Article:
January 20, 2007

Review of Pan's labyrinth

Guillermo del Toro is best well-known in the US as the screenwriter and director of Hellboy, but in the right circles he is much more renowned for The devil's backbone and Cronos. If you're not familiar with either of these, I recommend hunting down some copies before seeing Pan's labyrinth.

Del Toro has called Pan's labyrinth a `sequal in spirit' to The devil's backbone, and the two films share a number of thematic elements. Both take place in Spain towards the end of the Civil War, and have, as protagonist, children of about ten years old whose lives have been severely disrupted by that war. Both live solidly within the Spanish literary genre of magical realism, with two distinct but parallel and sympathetic plotlines. Indeed, it is magical realism that makes these two films so distinctive, and makes Pan's labyrinth so artistically successful.

===== Very, very small spoilers below the fold =====

Briefly, Pan's labyrinth tells the story of Ofelia, a Spanish girl whose father has been killed in the Spanish Civil War. The war is ending, and her mother has become pregnant by a captain in Franco's army. At the beginning of the film, Ofelia and her mother are brought out from the city to an old mill, which is being used as a base for the rebel-clearing mission of the captain. Ofelia discovers an rotting stone labyrinth just inside the forest, and an ancient faun (played by the incredibly talented Doug Jones), the mime who played Abe Sapien in Hellboy and the lead Gentleman in the Buffy episode `Hush') in the centre tells her that she is the reincarnated daughter of the king of the Underworld. To return to the Underworld (`where there is no suffering or death'), she must complete three tasks, with the help of the faun's pet faeries and a magical book.

Meanwhile, the Civil War rages on in the microcosm of the mill household. Giving a more adequate summary of the realist plotline without major spoilers is difficult, so I will just say that it is a mistake, as many of the reviewers on IMDb (both positive and negative) do, to focus more or less exclusively on the supernatural plotline. Magical realism is built on the way the realist and supernatural are used to comment on each other, and you will not be able to understand the film without grasping that basic premise. I will, say, however, that the realist plotline is fairly standard: the captain is almost a two-dimensional villain (as befits a fairy tale), sadistic and misogynist and obsessed with his patrimony; there are Republican sympathisers right under his nose; Ofelia's mother's pregnancy takes a turn for the worst; the main characters are slowly but inevitably isolated; and so on.

===== Spoilers end =====

Del Toro's greatest skill as a storyteller (and he has several; his visual aesthetic, for one, is absolutely breathtaking) lies in his subtle and sophisticated use of allusion, reference, and reflection, and he makes full use of the complex structure of magical realism to this end. Too often `updated' or `modernised' fairy tales collapse under their own weight, and turn into either disappointing action movies (Terry Gilliam's Brother's Grimm) or cheesy and painfully insipid pieces of crap (anything M Night Shyamalan has ever touched). Pan's labyrinth avoids these pitfalls by focussing, not on the fantastic characters and settings, but on the basic iconic elements of fairy tales, in both the supernatural and realist plotlines: items of power, rules and warnings of danger, deception and trust, the powerless facing down the powerful. Don't misunderstand me, some of the most tour de force sequences of the film are encounters with fantastic characters in fantastic settings, but the realist side of the film means it cannot be built around these encounters, and thereby avoids going over the top.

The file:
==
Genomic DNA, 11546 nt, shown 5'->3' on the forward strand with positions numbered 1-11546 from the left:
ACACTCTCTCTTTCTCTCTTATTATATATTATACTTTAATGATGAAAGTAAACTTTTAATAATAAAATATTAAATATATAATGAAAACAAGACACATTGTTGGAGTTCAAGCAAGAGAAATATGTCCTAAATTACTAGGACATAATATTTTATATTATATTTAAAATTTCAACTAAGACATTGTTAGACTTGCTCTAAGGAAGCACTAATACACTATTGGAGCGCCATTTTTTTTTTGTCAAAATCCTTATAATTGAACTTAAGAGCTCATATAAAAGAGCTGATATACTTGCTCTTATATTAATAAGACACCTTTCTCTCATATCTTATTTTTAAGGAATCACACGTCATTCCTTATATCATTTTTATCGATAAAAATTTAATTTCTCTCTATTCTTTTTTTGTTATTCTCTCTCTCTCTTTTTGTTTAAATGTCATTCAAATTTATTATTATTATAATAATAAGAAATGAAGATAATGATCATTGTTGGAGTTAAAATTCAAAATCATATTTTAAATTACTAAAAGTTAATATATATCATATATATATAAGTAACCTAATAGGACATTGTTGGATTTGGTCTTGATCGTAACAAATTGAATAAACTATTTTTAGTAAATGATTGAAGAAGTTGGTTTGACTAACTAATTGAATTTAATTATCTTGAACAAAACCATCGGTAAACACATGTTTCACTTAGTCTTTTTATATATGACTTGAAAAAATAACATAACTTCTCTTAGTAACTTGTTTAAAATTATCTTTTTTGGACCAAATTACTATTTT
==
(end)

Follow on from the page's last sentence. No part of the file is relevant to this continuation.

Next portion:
For all its praise, Pan's labyrinth is not quite del Toro's masterpiece. All the characters are, ultimately, rather flat archetypes, and nothing that transpires is ever really all that surprising. It's far from formulaic, but I suspect the rave American reviews have more to do with the novelty of magical realism than any actual innovation on del Toro's part (besides putting magical realism on the screen; I can't think of another film, besides The devil's backbone, that's really done this). Pan's labyrinth is highly recommended, but I'm going to wait another five or ten years before I label del Toro a true genius; at only 42, he still needs some time to mature completely, especially as a writer.

One final note: While undoubtedly a fairy tale, Pan's labyrinth is not for young children. This is a dark and extremely disturbing tale, on the order of, say, something by David Cronenberg. (Though obviously very different in most other respects.) The somber atmosphere settles in from the first frame, and only becomes more and more oppressive -- I don't think there's a single moment where anyone says or does anything that's in any way amusing or light-hearted. It didn't give me nightmares, but I believe it would for anyone younger than about 14.

No comments: